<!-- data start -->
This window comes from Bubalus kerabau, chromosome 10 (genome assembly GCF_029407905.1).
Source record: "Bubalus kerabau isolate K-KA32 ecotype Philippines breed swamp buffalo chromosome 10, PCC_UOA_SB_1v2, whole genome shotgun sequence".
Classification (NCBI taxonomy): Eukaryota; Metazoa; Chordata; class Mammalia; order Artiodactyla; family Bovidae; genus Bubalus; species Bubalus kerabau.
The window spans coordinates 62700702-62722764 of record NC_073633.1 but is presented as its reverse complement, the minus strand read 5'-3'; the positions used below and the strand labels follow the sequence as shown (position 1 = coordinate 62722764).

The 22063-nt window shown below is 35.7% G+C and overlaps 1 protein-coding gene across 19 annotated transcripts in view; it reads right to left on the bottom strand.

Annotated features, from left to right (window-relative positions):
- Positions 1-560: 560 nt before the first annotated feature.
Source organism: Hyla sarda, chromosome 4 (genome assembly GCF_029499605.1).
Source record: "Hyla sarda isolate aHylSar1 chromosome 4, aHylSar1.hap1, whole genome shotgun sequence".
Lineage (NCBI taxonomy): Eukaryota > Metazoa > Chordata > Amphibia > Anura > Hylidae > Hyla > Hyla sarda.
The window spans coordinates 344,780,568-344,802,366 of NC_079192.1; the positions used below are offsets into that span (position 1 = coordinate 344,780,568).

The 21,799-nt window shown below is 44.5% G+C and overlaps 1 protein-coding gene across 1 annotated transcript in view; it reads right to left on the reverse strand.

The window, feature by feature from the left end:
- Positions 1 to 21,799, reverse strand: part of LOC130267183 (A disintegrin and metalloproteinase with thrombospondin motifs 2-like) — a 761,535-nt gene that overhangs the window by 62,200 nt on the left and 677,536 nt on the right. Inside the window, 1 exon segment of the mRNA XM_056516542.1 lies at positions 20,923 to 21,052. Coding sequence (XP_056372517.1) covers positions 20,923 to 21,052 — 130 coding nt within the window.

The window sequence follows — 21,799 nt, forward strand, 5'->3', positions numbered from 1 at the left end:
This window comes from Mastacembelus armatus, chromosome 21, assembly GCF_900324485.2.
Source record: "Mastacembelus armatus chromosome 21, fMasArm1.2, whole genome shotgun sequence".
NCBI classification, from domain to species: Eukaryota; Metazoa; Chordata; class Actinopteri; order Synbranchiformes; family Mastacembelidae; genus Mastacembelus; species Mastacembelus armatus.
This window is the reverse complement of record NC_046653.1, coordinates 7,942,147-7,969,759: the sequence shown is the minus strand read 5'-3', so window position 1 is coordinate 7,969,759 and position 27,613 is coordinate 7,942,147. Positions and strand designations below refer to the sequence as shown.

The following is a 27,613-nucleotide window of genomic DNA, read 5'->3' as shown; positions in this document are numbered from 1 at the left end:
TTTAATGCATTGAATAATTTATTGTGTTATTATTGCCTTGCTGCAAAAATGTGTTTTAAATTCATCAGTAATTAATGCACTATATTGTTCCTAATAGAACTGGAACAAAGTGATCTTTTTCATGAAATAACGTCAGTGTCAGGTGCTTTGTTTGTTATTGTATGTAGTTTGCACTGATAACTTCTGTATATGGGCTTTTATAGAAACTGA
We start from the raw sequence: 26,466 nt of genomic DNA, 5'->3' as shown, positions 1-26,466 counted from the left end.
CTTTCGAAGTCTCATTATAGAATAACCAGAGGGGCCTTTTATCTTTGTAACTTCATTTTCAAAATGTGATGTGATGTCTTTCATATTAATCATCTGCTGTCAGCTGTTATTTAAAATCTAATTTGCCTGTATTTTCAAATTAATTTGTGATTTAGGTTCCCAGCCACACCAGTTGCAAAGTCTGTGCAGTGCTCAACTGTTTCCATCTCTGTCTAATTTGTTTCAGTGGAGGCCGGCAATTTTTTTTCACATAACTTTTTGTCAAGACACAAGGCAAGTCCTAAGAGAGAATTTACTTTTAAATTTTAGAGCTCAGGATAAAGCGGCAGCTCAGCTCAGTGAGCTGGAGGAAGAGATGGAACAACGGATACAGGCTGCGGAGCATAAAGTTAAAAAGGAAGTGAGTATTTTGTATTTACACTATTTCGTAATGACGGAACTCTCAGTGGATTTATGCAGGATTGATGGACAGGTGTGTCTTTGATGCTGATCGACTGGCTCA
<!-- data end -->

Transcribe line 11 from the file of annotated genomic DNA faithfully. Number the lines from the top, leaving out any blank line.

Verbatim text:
The window spans coordinates 344,780,568-344,802,366 of NC_079192.1; the positions used below are offsets into that span (position 1 = coordinate 344,780,568).